BCS representatives a waste of money

Sitting between a Fiesta Bowl representative and an Orange Bowl representative in the press box of last weekend’s Utah-Colorado State game, I was awestruck.

Not by the presence of greatness, but more by the lack of knowledge of the people who were there to help make important decisions about the nation’s most important bowl games.

The reps were clearly unimpressed with our inability to completely fill the stands, and were even more unimpressed with the Utes’ kicking game. I was unimpressed with them, so I decided to badger them with questions about the Bowl Championship Series selection criteria.

The elderly lady representing the Orange Bowl appeared willing to listen, so I directed my questions to her. I found her demeanor charming, but she clearly lacked the requisite knowledge to be an effective representative of the BCS.

She told me that any team that finishes in the top six in the final BCS standings would be guaranteed of a BCS bowl berth. (I found out later that this is not true, as only a team from a non-BCS conference is guaranteed a spot in a BCS bowl game if it finishes in the top six.)

When I asked her what would happen if three teams from the same conference finished in the top six, she said that would be the one exception to the rule, and that the third team would not be invited. (Upon further research I discovered that this is completely untrue, as three teams from a conference can potentially all participate in a BCS bowl game in the same year.)

When I asked what would happen if three teams from BCS conferences failed to finish in the top six (leaving only five remaining positions because BCS conference champs are all guaranteed a spot in a BCS bowl) she made me repeat myself, and then, without answering, turned away.

Later she said that she was simply here to “build a relationship with the school” (instead of answering annoying questions from a reporter for a school paper), but it looked more like a desperate attempt on the part of the BCS to spend as much money as possible. It looked to me like it would be willing to take any random person off the street to be a representative, as long as he or she looked good in an official BCS jacket.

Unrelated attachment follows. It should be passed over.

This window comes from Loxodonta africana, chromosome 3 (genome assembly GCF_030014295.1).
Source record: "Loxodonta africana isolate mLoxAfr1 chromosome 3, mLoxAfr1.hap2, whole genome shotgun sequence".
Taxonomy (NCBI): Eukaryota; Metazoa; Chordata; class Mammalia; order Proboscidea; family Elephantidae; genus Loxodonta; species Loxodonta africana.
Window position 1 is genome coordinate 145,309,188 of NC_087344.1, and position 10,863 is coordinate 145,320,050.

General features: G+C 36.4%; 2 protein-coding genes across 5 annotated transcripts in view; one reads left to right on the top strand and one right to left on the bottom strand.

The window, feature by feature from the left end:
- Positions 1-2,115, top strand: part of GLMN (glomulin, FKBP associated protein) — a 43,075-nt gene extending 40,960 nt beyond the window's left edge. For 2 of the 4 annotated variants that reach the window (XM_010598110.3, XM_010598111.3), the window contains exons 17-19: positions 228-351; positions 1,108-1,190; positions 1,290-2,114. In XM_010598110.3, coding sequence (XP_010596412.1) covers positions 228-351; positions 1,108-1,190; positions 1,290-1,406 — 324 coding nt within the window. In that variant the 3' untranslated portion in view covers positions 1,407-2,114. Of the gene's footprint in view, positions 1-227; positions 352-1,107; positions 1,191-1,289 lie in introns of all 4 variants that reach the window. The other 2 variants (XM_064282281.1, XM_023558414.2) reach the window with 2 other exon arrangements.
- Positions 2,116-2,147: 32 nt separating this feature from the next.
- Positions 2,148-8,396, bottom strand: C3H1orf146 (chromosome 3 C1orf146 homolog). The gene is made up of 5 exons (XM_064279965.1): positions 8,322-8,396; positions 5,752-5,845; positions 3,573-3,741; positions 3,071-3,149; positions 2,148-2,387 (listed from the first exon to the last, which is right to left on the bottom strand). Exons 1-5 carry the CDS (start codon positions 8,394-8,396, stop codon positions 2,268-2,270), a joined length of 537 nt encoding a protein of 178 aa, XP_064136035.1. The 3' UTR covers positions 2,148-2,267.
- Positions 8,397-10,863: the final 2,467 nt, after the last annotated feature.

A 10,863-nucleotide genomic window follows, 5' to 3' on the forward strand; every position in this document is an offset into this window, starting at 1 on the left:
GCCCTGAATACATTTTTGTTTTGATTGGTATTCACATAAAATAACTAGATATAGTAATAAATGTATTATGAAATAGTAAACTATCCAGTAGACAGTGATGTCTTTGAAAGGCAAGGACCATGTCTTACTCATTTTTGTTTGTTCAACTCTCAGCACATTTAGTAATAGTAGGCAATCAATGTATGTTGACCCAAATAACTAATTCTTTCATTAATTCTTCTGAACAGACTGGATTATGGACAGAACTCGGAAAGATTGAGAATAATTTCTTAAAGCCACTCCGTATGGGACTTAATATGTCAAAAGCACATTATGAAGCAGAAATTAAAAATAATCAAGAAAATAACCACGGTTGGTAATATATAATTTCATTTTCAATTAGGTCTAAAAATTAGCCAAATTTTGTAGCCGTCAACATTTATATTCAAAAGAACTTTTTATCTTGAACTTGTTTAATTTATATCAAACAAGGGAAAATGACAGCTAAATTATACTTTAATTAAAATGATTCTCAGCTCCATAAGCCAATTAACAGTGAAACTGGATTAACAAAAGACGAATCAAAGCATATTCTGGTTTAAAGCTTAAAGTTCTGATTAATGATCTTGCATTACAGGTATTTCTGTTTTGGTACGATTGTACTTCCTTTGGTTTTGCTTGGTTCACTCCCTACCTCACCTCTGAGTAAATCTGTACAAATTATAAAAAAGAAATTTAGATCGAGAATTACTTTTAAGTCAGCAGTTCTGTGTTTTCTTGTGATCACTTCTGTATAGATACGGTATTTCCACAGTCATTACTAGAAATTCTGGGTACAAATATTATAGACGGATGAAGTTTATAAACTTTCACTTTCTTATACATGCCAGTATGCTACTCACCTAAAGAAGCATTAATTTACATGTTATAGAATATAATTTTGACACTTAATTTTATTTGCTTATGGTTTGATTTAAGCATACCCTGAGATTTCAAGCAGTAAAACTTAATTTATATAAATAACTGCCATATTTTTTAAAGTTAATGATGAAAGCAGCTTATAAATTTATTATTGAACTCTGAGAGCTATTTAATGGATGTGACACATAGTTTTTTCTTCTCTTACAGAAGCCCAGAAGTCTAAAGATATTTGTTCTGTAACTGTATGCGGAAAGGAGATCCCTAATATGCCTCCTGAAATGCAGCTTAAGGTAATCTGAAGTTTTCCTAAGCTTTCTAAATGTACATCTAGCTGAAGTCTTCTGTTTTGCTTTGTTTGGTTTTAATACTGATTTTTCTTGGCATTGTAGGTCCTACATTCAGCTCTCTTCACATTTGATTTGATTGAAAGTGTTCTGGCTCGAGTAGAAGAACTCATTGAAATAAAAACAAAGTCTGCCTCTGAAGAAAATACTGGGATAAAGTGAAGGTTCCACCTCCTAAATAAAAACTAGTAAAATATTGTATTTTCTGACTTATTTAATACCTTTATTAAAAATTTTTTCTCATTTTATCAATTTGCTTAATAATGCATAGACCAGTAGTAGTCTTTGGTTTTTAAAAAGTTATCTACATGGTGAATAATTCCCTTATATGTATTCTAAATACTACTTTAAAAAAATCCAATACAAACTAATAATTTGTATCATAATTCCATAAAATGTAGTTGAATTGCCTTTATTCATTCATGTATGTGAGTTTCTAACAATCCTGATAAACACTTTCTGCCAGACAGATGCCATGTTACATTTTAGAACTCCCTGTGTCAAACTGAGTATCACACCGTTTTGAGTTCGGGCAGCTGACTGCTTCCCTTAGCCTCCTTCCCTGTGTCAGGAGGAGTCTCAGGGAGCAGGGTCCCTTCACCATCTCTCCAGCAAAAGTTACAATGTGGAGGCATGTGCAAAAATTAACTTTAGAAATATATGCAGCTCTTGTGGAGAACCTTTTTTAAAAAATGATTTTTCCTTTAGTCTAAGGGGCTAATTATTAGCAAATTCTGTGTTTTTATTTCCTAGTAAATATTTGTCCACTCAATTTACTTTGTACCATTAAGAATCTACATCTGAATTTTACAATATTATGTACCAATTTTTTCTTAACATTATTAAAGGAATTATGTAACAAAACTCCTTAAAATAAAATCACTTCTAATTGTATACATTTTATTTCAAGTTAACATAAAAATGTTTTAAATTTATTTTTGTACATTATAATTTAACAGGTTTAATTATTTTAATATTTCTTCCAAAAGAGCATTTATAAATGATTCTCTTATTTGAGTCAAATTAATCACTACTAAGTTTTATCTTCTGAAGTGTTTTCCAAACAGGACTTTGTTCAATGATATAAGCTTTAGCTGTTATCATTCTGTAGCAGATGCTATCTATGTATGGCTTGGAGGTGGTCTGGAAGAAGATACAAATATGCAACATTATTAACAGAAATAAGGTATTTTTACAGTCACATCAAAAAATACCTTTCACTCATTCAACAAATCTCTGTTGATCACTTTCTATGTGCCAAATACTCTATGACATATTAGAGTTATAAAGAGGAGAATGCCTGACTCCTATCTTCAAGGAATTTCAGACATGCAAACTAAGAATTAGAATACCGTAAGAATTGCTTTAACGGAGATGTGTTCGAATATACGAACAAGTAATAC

The BCS has more money than it knows what to do with, and when the affable elderly lady told me that she was but one of 18 representatives for the Orange Bowl, I nearly spilled my coffee-on her.

Why does the Orange Bowl need 18 representatives? I understand that it will play host to this year’s national championship game, but the participants will be predetermined by the convoluted BCS formula regardless of the kind of impression that a school makes on a representative.

Why spend money “building a relationship” with a school when you host the single-most sought-after bowl game in the universe? Are they concerned that the U might turn down an invitation to the national championship game? Has their excessive access to ungodly amounts of money made them completely insane?

I came to the realization, after pondering it all, that the Utes’ best bet for receiving money from the BCS was not to qualify for a bowl game by receiving a ranking in the top six, but instead it was to get the team hired as representatives.

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